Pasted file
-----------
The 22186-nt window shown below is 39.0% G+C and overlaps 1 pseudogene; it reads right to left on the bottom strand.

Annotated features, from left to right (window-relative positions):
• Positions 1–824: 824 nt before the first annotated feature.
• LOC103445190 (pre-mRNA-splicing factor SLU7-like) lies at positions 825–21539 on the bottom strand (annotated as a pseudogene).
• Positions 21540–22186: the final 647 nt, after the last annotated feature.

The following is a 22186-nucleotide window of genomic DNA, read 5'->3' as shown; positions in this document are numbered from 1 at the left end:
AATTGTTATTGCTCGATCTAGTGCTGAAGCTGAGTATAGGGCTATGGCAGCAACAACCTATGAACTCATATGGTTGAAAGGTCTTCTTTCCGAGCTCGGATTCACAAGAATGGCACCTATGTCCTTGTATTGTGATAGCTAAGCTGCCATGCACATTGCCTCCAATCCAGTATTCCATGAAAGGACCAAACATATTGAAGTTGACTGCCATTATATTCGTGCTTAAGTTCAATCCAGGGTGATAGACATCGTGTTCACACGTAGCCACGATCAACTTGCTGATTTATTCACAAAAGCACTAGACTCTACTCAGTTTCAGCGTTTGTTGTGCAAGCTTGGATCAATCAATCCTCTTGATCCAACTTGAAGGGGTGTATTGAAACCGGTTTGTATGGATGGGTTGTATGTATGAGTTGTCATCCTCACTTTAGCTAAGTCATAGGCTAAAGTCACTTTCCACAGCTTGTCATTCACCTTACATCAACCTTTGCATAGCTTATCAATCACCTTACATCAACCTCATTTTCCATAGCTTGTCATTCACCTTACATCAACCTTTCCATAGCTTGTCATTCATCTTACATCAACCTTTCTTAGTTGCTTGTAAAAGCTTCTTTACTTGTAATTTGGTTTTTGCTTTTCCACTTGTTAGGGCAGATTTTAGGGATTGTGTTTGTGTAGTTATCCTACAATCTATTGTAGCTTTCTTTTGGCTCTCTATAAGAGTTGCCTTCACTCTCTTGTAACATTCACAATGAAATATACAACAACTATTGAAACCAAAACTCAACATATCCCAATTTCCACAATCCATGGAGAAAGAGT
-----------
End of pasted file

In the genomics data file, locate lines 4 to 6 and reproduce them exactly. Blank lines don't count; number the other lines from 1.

• LOC103445190 (pre-mRNA-splicing factor SLU7-like) lies at positions 825–21539 on the bottom strand (annotated as a pseudogene).
• Positions 21540–22186: the final 647 nt, after the last annotated feature.

The following is a 22186-nucleotide window of genomic DNA, read 5'->3' as shown; positions in this document are numbered from 1 at the left end: